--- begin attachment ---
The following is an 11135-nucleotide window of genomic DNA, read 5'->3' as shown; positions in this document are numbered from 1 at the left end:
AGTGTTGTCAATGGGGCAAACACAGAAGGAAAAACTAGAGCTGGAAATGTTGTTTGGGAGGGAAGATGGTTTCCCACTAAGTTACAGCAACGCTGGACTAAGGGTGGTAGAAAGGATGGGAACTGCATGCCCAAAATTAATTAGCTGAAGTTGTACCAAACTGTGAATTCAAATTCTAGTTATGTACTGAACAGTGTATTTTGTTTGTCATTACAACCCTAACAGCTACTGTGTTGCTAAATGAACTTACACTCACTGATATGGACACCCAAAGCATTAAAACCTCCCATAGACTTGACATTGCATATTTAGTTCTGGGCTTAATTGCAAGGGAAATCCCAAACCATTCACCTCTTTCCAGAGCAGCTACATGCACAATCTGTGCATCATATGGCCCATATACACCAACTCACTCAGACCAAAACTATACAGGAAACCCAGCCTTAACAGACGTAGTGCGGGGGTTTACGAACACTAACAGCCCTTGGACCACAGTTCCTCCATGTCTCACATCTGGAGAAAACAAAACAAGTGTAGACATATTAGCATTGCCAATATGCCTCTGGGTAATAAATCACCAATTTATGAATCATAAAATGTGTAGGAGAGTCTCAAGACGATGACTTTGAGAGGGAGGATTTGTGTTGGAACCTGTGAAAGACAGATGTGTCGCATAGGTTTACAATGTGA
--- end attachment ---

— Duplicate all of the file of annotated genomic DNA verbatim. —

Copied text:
The following is an 11135-nucleotide window of genomic DNA, read 5'->3' as shown; positions in this document are numbered from 1 at the left end:
AGTGTTGTCAATGGGGCAAACACAGAAGGAAAAACTAGAGCTGGAAATGTTGTTTGGGAGGGAAGATGGTTTCCCACTAAGTTACAGCAACGCTGGACTAAGGGTGGTAGAAAGGATGGGAACTGCATGCCCAAAATTAATTAGCTGAAGTTGTACCAAACTGTGAATTCAAATTCTAGTTATGTACTGAACAGTGTATTTTGTTTGTCATTACAACCCTAACAGCTACTGTGTTGCTAAATGAACTTACACTCACTGATATGGACACCCAAAGCATTAAAACCTCCCATAGACTTGACATTGCATATTTAGTTCTGGGCTTAATTGCAAGGGAAATCCCAAACCATTCACCTCTTTCCAGAGCAGCTACATGCACAATCTGTGCATCATATGGCCCATATACACCAACTCACTCAGACCAAAACTATACAGGAAACCCAGCCTTAACAGACGTAGTGCGGGGGTTTACGAACACTAACAGCCCTTGGACCACAGTTCCTCCATGTCTCACATCTGGAGAAAACAAAACAAGTGTAGACATATTAGCATTGCCAATATGCCTCTGGGTAATAAATCACCAATTTATGAATCATAAAATGTGTAGGAGAGTCTCAAGACGATGACTTTGAGAGGGAGGATTTGTGTTGGAACCTGTGAAAGACAGATGTGTCGCATAGGTTTACAATGTGA